levicircle2 6 years, 4 months ago

"Current and future regulatory scenarios will undoubtedly add additional costs to coal-fired electricity and will hamper Tri-State's ability to deliver a cost-based electricity supply to its member owners,"The man came up to the track star, and glumly told him that he wouldn't be able to run in the 1000 meter race."But why not?", the runner objected. "I feel great!""Because I'm going to shoot you in the foot.", was the reply.

gr 6 years, 4 months ago

stone, I'm afraid I don't see the connection between disk storage and electricity generation. I also did not say technology is stagnant. Maybe it was a sidestep. How much does your solar and wind power produce?"not enough" is not a valid answer. How much? I want to know if you are using common sense or technology.

Bill Griffith 6 years, 4 months ago

"The politicians have taken control of rational thought." Frankly, I am relieved on the scattered occasions where they do embrace this feature. Let me also add that while I know there are folks out there chiming in on this topic who are climate skeptics and will probably remain so for their own reasons into the far distant future, I would like to see more conversations based on the assumption that a carbon cap will be implemented and the strategies needed to ameliorate costs and reduce the carbon footprint aggressively. So, for climate skeptics, if this is inevitable (the House wants to have a bill ready for the Senate by late summer, the Senate wants to have it done in time for the next global climate meeting in December), what choices are there out there for us to adopt? What is the time frame?

OnlyLawrenceRepublican 6 years, 4 months ago

"'That doesn't bode well for utilities that heavily rely on coal,'" he said." How about, "That doesn't bode well for customers who are served by coal, which accounts for 48.5% of the United States' net electricity generation."Renewables are not bad and they are viable. They are just not cheap. Also, generation resources are not fungible. Without tax incentives, wind and solar do not make sense. Not right now anyway. My point is that some people want to have an energy discussion, others want to have a political discussion, and Mr. Frank wants to have an environmental discussion. Talk about a shot in the foot, if you're not discussing all three you're not even at the table. That means there's a need for a balanced portfolio, the makeup of which cannot be determined by one interest.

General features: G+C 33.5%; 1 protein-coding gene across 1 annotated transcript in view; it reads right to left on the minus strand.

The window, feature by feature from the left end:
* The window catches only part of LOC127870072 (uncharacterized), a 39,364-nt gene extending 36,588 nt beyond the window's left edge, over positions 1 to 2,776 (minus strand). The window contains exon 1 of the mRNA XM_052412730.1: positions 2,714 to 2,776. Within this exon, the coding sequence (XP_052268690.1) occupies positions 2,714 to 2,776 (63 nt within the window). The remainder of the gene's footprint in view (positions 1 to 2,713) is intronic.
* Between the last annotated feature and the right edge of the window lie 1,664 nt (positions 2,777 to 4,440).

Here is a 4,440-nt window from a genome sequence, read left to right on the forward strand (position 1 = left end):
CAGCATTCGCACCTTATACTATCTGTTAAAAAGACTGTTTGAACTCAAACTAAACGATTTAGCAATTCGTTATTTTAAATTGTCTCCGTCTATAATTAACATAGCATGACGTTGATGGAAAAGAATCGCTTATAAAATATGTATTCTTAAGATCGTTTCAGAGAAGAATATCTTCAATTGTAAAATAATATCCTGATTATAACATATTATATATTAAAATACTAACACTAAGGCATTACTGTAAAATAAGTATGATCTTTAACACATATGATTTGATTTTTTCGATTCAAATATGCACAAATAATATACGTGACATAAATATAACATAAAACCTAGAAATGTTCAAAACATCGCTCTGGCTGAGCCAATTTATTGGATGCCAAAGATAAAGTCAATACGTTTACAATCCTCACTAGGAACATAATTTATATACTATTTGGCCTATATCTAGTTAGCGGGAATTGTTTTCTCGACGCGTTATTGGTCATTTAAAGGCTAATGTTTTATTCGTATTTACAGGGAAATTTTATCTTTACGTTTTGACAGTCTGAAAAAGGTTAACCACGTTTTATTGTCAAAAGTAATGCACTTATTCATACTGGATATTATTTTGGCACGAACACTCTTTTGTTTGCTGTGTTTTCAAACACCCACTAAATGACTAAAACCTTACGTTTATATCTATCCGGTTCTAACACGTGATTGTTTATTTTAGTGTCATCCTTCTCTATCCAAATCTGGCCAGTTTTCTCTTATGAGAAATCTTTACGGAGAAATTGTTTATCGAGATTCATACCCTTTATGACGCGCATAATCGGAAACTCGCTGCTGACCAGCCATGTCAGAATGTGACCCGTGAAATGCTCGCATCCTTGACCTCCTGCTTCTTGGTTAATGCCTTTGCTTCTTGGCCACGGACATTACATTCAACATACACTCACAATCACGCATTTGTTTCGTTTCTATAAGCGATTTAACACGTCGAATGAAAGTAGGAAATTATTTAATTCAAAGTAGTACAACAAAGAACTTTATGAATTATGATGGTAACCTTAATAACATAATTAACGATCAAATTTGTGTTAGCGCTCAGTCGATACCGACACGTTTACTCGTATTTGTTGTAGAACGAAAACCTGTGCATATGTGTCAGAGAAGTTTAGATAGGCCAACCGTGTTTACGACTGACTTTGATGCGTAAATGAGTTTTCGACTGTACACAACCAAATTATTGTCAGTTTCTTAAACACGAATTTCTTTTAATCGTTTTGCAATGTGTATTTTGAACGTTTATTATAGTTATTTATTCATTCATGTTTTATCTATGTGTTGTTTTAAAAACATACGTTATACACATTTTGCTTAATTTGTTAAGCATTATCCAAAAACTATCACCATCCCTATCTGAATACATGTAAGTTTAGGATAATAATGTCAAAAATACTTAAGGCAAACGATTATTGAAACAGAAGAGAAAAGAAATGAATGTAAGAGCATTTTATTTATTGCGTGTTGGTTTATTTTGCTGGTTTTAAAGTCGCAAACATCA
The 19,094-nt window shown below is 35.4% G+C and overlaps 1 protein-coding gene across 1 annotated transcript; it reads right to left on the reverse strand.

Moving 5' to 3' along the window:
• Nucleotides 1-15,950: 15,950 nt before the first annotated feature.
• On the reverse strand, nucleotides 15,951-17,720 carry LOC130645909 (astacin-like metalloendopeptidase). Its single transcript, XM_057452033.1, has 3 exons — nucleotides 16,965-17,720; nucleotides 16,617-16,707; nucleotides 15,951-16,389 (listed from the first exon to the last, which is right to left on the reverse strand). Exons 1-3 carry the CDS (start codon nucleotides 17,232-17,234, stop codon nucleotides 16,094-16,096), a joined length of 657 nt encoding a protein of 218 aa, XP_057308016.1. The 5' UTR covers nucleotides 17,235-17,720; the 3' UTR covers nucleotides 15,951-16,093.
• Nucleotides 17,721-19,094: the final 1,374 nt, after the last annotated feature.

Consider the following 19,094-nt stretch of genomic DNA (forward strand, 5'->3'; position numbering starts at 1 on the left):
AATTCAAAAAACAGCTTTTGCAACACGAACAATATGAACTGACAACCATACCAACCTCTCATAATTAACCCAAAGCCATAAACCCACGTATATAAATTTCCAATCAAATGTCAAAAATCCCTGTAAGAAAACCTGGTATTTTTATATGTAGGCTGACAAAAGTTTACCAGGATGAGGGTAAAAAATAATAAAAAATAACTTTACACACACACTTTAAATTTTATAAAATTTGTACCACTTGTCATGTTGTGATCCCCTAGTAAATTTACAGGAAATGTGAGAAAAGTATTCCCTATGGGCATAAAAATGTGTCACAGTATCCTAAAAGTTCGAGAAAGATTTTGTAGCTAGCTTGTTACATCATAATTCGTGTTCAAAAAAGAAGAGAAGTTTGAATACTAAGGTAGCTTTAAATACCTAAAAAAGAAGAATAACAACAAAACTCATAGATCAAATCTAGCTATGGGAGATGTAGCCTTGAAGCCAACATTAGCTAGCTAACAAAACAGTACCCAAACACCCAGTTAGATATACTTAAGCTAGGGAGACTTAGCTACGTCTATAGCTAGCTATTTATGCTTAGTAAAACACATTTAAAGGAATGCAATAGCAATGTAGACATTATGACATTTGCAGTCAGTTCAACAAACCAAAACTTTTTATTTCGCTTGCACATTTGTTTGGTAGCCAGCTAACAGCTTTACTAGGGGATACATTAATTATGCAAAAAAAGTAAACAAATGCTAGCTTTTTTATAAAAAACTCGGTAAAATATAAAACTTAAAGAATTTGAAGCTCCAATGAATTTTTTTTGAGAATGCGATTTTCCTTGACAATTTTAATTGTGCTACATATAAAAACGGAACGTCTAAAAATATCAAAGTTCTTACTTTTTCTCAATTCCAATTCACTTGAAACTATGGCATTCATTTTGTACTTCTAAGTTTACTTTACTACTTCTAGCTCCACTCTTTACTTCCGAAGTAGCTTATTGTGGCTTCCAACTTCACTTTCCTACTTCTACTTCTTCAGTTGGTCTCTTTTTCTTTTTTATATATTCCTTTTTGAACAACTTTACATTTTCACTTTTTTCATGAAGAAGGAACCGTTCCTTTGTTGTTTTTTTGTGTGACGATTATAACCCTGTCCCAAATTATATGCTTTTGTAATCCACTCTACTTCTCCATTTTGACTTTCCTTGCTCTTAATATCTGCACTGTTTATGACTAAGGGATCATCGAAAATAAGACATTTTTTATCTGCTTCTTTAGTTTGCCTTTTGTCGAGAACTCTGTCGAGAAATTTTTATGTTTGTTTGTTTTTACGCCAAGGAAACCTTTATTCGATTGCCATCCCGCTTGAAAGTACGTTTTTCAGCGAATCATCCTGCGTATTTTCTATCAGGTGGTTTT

Sean Livingstone 6 years, 4 months ago

OnlyLawrenceRepublican (Anonymous) says:"Renewables are not bad and they are viable. They are just not cheap. Also, generation resources are not fungible. Without tax incentives, wind and solar do not make sense."Driving is always more expensive than walking.... so why people invent cars? Why waste money on the military when all the dangers we face are a bunch of lunatics that suicide bombed our soldiers, and that none of our fighter jets can be accurate enough to target these lunatics? Why waste money on developing nuclear weapons during the arm race, and we use none of these nuclear weapon?My earlier example on GM... why is it facing crisis today? Simple, hybrid and small cars didn't make sense back in the early 90s. You should always be prepared for the worst. I thought that's the objective of being a conservative (I assume you're one since you're a Republican). Being conservative means that you're trying to protect yourself from the worst case scenario."Not right now anyway. My point is that some people want to have an energy discussion, others want to have a political discussion, and Mr. Frank wants to have an environmental discussion. Talk about a shot in the foot, if you're not discussing all three you're not even at the table. That means there's a need for a balanced portfolio, the makeup of which cannot be determined by one interest."If you don't take care of the environment, you shoot yourself in the foot in the long run. It's not the quick poison that kills most people, it's the slow "poison" like fats and not so obvious "poison" that kill most: Heart attack is the No. 1 disease, and road accidents..... yet, we spent billions and billions making bombs just to make ourselves "safe"... how about spending billions and billions to fight cancer? To fight poverty? To build our own economy, but making wind and solar better?Right now, solar and wind are not viable options, because there ain't sufficient research going on. You need incentives to make them viable. Investment now will yield money in the future. Back in the 60s, ask anyone if everyone will have a computer on their desk in 2000? The answer is "NO". Back in the 60s, no one ever needed a computer in your house. Now? When a PC cost $15,000 in the 80s, it wasn't viable. Now? I just bought a laptop for $599 that day over the internet.

Sean Livingstone 6 years, 4 months ago